In 2013, however, a non-binding standard for the protection of personal information was implemented. The Information Security Technology Guidelines for Personal Information Protection on Public and Commercial Services Information System (the “Guidelines”) define “personal information” as “[c]omputer data that is handled in computer systems, that are related to a specific natural person, and that can be used independently or in combination with other information to distinguish that specific natural person.” (the Guidelines Art. 3.2). The Guidelines distinguish between “common” personal information and “sensitive” personal information, the disclosure of which “may bring about harmful influence to the subject of the indicated personal information.” (Id. at Arts. 3.7–3.8). Article 4.2 of the Guidelines sets out eight governing principles, which are similar in concept and scope to the OECD principles.
Transfers of personal information under the Guidelines are primarily subject to the consent of the data subject. Perhaps of most significance to overseas litigation is the stringent limitation of Art. 5.4.5 related to transfers to foreign entities:
Without explicit consent by the subject of personal information, or clear provisions in laws or regulations, or without the agreement of the controlling departments, personal information administrators may not transmit personal information to foreign personal information receivers, including individuals abroad or foreign-registered organisations and institutions.
Notice and consent are also requirements for the collection and processing of personal information under the Guidelines (Id. at Arts. 5.2.3, 5.3.4).
Notwithstanding the lack of overarching guidelines, China has actively enforced privacy rights. In August 2014, China convicted two British citizens for illegal collection of private data. These individuals had established companies in China and Hong Kong for the purposes of investigating Chinese companies on behalf of the Chinese subsidiaries of multinational corporations. The companies purchased and resold private data related to Chinese citizens. Both were given a prison term and a substantial fine.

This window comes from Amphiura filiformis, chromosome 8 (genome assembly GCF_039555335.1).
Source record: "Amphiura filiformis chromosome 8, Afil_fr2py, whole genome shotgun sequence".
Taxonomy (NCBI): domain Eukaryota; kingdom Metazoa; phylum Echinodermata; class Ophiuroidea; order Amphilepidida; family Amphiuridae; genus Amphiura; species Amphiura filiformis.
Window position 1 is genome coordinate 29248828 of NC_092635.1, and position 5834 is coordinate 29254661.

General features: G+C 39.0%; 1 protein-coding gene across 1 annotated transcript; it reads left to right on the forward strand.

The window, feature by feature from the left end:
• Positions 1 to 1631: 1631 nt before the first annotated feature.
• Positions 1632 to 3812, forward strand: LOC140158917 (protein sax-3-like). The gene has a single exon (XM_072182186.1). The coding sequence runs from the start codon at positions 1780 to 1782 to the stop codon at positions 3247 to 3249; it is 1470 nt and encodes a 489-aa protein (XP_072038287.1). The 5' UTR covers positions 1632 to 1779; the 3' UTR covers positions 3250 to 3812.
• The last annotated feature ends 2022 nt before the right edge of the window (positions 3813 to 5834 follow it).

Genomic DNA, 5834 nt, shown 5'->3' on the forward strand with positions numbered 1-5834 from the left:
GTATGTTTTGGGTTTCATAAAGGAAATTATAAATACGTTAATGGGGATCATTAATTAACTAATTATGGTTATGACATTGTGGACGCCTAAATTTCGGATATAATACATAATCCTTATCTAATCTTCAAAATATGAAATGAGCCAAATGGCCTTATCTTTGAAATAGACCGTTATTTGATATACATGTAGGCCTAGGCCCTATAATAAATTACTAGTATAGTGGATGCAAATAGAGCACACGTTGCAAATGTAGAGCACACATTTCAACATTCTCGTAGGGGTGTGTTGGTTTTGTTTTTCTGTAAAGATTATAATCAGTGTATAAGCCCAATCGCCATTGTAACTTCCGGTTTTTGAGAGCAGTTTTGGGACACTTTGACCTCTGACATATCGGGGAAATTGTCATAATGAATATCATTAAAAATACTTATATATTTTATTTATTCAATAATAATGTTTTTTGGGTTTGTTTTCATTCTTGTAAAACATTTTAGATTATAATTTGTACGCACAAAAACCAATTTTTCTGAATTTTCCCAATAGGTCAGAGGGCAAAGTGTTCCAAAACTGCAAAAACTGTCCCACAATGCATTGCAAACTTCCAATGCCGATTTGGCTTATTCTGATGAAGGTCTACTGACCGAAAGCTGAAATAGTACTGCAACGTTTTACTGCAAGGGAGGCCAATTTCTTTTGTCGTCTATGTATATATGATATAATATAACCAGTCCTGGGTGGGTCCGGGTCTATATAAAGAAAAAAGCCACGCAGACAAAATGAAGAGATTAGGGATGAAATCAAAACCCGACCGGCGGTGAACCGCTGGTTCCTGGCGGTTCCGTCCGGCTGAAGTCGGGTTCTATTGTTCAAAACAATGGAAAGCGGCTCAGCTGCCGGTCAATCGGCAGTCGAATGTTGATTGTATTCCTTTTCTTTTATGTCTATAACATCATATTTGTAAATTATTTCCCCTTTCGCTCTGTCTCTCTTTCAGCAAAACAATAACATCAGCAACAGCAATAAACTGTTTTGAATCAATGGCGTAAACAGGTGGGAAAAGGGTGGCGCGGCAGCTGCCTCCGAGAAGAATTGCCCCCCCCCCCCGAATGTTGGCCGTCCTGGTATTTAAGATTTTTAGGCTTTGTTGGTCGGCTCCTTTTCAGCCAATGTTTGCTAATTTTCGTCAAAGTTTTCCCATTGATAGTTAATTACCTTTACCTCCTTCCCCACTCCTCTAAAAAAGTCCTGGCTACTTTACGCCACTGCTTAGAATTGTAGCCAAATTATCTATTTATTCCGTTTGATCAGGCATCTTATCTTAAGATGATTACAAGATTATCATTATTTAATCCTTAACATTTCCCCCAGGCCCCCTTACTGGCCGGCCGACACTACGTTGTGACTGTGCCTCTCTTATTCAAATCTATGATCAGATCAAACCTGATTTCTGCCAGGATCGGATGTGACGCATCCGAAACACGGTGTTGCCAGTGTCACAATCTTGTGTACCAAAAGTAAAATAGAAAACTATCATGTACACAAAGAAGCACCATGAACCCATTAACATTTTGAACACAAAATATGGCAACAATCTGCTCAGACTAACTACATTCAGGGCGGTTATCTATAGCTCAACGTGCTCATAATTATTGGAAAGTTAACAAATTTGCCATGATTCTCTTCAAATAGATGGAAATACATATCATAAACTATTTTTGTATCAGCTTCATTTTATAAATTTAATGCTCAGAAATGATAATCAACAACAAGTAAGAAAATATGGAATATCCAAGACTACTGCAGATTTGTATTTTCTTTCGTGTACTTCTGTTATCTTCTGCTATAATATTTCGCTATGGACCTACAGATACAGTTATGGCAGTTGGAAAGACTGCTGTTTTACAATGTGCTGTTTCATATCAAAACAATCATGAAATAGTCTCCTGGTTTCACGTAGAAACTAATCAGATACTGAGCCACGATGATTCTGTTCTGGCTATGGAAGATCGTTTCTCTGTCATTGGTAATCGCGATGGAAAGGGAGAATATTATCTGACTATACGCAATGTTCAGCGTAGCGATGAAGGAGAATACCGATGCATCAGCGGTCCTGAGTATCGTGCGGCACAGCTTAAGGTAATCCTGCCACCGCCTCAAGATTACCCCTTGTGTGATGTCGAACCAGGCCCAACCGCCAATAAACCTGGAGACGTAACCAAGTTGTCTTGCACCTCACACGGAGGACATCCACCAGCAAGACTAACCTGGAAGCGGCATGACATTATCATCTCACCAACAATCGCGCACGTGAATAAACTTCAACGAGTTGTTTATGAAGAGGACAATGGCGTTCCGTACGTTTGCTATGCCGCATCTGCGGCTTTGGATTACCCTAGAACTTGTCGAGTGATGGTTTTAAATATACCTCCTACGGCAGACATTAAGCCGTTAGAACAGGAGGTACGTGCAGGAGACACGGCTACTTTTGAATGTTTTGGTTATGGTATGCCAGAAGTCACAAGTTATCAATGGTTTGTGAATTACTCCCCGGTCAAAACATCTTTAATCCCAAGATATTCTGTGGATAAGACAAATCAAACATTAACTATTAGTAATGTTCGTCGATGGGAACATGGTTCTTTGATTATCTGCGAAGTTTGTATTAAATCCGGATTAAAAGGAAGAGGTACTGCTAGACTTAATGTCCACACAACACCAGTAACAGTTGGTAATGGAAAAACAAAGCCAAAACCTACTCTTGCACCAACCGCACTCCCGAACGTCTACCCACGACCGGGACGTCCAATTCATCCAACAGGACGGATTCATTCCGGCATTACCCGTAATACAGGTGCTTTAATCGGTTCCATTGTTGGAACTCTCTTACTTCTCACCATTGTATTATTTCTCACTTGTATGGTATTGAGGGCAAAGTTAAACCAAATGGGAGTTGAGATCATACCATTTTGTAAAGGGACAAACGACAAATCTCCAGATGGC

Given the breadth of the Guidelines, there are potentially substantial hurdles involved when parties are seeking discovery from a Chinese entity, or conducting due diligence regarding a Chinese entity.
In 2012, Singapore enacted the Personal Data Protection Act (No. 26 of 2012) (“PDPA”), which is supplemented by a variety of additional associated regulations and notifications. Singapore’s definition of personal data is substantially broader than Hong Kong’s and applies to all data that can lead to the identification of an individual, either by itself or in conjunction with other data to which a data user has access (PDPA, Part I, Section 2).
Several Schedules attached to the PDPA provide exceptions where an organisation can collect, process and use information without the consent of the individual. While these schedules do not specifically state that any use in court proceedings is allowable, there are provisions related to the collection, processing and use of personal data for the provision of legal services. Thus, presumably there are few issues with the PDPA in the context of litigation in Singapore.
Section 26 of the PDPA, however, limits cross-border transfers of personal data to those areas that offer equivalent protection as is available under the PDPA. The Personal Data Protection Commission (“PDPC”) may grant exemptions to the limitations. Cross-border transfer restrictions are further delineated in Part III of the Personal Data Protection Regulation of 2014, but still require equivalent protections.
As with other nations, Singapore provides for both monetary penalties and imprisonment for violations of the Act, up to S$100,000 and 12 months imprisonment per offence (s. 51). Just as with China, Singapore is actively enforcing privacy rights. The PDPC recently launched an investigation of Xiaomi, China’s largest mobile provider, for improperly providing mobile user data to telephone marketers. According to the PDPC, if found guilty of violating the PDPA as alleged in the complaint, Xiaomi may face fines up to S$1,000,000.